Wednesday, November 29, 2017

Transportation Safety Board recommends drug and alcohol tests for pilots after deadly 2015 plane crash


Pilot of cargo plane that crashed en route from Vancouver to Prince George in 2015 had blood alcohol content of 0.24%

TSB unable to confirm exact cause of fatal plane crash in 2015

The wreckage of the Carson Air flight that broke up enroute from Vancouver to Prince George in April 2015. 

VANCOUVER (NEWS 1130) – The Transportation Safety Board is recommending drug and alcohol tests and substance abuse programs for pilots.

This follows a fatal in-flight break up of a cargo plane en route from Vancouver to Prince George in April 2015. The crash killed the pilot and co-pilot of the Carson Air flight, which was found in mountainous terrain the day after it happened.

“Only a few weeks into the investigation, toxicology results received from the coroner showed that the captain had a blood alcohol content of 0.24 percent, meaning he had consumed a significant amount of alcohol on the day of the occurrence,” says Kathy Fox with the Transportation Safety Board.

“Based upon the captain’s high blood alcohol content, his physical and mental performance would have been significantly impaired,” says Jason Kobi with the TSB. “He might even have slipped into unconsciousness during the flight. However, even if the captain had been, for example, slumped forward toward the controls, we found no indication that the first officer was incapacitated and he should still have been able to gain control of the aircraft.”

Fox adds once investigators learned about his impairment, it became a part of the investigation.

“What we learned has nationwide implications, ultimately leading to the recommendation we are issuing today — and that is for Transport Canada to work with the aviation industry and employee representatives to develop requirements for a comprehensive substance abuse program, including drug and alcohol testing, to reduce the risk of on-the-job impairment for those in safety-sensitive positions.”

She says Transport Canada regulations and many companies prohibit flying while impaired, the guidelines rely on self-policing.

“Rules and self-policing are not always adequate. What’s needed is something more, especially for safety-sensitive positions where, to be plain, people’s lives could be at stake.”

Investigation into cause of plane crash inconclusive

Kobi says the morning of the crash seemed like a typical start to the day, with no reports of unusual behavior from the pilot or co-pilot.

“Shortly after takeoff… the aircraft climbed through 7,500 feet… the crew acknowledged clearance to climb to their cruising altitude of 20,000 feet. Then, nothing — 80 seconds after that final conversation with Air Traffic Control, the aircraft disappeared from radar. There was no cockpit voice recorder or flight data recorders on board.”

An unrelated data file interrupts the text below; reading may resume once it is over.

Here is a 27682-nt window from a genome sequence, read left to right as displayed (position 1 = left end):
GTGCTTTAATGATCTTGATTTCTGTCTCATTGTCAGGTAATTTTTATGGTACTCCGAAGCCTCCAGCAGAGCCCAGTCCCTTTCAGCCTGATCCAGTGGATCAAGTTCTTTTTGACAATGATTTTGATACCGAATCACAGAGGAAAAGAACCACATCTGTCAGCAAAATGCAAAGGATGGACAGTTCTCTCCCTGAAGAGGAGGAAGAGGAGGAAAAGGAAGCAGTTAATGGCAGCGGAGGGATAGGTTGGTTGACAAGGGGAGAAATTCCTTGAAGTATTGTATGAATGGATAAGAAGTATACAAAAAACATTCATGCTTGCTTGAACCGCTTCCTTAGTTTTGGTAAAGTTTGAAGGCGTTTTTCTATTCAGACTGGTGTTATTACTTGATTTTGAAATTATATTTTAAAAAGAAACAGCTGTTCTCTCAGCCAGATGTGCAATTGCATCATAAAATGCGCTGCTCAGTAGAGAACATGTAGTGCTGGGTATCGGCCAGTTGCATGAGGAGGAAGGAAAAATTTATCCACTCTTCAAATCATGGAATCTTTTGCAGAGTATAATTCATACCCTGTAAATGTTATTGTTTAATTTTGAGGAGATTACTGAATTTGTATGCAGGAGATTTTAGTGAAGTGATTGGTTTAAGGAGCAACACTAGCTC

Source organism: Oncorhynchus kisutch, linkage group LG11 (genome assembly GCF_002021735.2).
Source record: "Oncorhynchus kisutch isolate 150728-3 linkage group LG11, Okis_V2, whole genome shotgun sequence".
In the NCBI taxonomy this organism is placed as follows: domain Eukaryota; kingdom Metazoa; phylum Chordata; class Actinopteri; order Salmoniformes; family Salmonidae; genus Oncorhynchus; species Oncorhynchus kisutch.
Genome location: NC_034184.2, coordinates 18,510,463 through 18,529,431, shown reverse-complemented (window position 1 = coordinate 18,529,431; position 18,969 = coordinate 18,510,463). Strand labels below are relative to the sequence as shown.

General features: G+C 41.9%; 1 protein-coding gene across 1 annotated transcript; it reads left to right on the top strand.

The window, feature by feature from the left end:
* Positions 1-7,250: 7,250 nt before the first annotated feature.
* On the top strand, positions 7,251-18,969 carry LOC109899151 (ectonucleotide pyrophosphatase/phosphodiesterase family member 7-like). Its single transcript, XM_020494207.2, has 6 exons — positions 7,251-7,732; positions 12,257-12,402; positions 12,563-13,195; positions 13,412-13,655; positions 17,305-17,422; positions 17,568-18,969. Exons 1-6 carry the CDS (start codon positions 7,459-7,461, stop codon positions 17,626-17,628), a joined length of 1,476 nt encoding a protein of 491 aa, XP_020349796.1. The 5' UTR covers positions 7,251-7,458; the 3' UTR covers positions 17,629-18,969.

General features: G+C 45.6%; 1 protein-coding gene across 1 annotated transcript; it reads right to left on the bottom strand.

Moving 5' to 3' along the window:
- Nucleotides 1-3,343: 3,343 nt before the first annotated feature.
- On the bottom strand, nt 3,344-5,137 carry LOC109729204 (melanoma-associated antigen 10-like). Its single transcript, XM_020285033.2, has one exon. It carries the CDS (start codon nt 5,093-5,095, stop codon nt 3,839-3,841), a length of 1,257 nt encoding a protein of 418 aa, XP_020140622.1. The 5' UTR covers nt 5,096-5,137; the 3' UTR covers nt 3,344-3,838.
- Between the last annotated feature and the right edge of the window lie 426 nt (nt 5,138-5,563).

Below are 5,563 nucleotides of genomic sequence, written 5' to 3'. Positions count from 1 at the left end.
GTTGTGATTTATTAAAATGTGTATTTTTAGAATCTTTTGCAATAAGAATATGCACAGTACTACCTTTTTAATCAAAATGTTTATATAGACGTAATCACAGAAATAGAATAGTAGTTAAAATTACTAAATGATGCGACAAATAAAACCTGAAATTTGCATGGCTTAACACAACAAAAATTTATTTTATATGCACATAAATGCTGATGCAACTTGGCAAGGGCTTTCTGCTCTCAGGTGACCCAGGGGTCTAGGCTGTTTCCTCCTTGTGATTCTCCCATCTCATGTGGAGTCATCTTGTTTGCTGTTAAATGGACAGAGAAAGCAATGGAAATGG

The TSB has previously made recommendations that recorders be mandatory on small planes, adding the lack of hard data makes it difficult for investigators to determine the cause of crashes.

Kobi adds investigators were never able to determine exactly what led up to the 2015 crash, but says the pilot’s impairment was almost certainly a factor. He notes they can’t rule out the possibility that the crash was intentional.

“The investigation identified a number of flight-specific factors consistent with an intentional act. These include the aircraft’s descent and the direction of flight, its full nose-down trim setting, the duration of the dive, the absence of any type of emergency communication, and the absence of any apparent recovery action during the descent. The investigation also identified other possibly coincidental factors to corroborate this, including the presence of physical health indicators of long-term heavy alcohol use [and] the fact that there is a significant relationship between alcohol use and suicidal behaviour.

“The investigation could not conclude anything about the captain’s pre-disposition to commit an intentional act.”

Original article can be found here ➤

1 comment:

Jim B said...

No amount or expense of substance abuse testing will prevent a person who already knows better from killing themselves in (any) machine that has no tolerance for poor performance.

As for the first officer, this is really the mystery. A non-suicidal person will not deliberately allow a preventable crash. But another question is, a non-suicidal pilot would not deliberately fly with a captain who was unable to perform unless that person with responsibilities was being threatened with job termination.

The conclusion to this matter I believe is premature. There is more evidence under the rug that has not been brought to light and if the investigators [finish] the investigation to a proper conclusion then a fully credible cause will be determined.

I say look at the bank records. Where the money is/was going will lead you to the answer.

Breathalyzer and urine tests can be thwarted by many means even under close supervision by people who are hiding a secret.